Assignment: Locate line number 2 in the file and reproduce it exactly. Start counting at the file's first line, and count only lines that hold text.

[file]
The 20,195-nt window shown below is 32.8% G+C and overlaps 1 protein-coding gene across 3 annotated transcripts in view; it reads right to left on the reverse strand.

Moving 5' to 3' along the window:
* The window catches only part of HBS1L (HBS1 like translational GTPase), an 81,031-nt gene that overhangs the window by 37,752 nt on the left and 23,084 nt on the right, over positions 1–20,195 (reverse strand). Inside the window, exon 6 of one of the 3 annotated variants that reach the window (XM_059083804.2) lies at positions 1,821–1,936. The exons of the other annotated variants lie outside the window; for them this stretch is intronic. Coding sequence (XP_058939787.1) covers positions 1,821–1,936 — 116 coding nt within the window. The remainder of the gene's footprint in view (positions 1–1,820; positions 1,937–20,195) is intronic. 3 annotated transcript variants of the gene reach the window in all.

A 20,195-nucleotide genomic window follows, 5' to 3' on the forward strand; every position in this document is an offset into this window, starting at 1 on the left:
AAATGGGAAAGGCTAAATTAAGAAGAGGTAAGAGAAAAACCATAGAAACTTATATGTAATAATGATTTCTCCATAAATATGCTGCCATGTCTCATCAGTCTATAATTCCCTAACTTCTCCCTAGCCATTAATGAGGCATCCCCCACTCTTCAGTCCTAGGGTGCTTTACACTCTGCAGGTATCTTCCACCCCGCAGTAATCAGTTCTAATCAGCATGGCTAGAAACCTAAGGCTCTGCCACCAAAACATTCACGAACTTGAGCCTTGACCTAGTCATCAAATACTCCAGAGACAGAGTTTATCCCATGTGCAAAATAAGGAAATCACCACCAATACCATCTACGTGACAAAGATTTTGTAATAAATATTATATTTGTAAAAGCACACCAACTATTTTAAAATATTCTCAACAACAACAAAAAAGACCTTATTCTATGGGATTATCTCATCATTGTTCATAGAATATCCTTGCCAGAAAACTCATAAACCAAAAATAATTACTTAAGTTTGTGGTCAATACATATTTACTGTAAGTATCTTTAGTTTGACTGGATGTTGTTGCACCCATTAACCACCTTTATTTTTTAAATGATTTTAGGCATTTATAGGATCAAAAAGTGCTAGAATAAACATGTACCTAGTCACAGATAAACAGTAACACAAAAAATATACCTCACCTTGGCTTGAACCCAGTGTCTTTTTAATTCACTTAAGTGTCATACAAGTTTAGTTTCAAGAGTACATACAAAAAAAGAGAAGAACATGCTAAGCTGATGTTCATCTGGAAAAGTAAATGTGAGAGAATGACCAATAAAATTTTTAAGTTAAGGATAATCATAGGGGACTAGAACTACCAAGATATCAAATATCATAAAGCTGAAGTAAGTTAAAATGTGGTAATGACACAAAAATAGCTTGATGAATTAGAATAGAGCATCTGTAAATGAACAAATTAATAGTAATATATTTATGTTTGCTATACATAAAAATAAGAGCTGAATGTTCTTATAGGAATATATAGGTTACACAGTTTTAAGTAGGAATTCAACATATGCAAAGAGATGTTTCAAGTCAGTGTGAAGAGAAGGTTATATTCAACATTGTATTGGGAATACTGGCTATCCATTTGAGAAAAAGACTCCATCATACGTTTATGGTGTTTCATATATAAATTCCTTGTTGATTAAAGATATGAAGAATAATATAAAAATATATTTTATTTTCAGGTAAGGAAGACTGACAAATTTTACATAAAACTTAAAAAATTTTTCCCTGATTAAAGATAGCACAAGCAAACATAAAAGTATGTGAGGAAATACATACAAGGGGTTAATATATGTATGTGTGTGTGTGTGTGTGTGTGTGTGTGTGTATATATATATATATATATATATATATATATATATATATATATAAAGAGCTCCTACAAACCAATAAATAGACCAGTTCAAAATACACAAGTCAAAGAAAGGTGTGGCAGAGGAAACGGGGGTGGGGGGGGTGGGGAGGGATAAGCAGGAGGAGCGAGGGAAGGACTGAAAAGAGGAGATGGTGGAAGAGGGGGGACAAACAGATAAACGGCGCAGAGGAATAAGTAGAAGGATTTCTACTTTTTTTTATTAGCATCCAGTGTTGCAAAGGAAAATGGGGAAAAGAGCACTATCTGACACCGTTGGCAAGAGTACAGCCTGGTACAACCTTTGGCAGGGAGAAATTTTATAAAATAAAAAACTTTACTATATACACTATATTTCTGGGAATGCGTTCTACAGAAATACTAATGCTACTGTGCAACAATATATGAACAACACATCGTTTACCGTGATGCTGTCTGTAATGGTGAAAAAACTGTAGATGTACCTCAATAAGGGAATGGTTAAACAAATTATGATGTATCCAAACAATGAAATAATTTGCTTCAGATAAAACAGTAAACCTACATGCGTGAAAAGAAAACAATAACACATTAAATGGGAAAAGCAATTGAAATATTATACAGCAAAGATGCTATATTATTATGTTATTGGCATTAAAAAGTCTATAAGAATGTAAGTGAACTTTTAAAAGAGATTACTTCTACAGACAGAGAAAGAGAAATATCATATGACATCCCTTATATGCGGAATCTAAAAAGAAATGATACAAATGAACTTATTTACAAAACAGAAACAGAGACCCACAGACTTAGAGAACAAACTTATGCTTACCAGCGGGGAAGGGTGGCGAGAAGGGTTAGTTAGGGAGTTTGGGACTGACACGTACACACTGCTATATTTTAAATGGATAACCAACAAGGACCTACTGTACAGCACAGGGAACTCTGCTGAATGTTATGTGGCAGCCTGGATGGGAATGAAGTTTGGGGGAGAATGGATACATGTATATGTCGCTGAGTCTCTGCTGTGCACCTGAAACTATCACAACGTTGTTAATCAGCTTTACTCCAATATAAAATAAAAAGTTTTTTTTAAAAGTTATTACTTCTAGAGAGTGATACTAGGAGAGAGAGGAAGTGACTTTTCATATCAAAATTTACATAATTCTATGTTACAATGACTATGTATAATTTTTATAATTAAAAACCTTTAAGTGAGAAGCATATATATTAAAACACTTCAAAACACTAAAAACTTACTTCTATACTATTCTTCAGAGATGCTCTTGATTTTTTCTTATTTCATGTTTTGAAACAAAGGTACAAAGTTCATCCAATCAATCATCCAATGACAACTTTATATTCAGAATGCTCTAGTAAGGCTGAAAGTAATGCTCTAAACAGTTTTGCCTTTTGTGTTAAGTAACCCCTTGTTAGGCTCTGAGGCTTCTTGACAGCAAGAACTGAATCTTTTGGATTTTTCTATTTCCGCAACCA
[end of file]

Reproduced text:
Moving 5' to 3' along the window: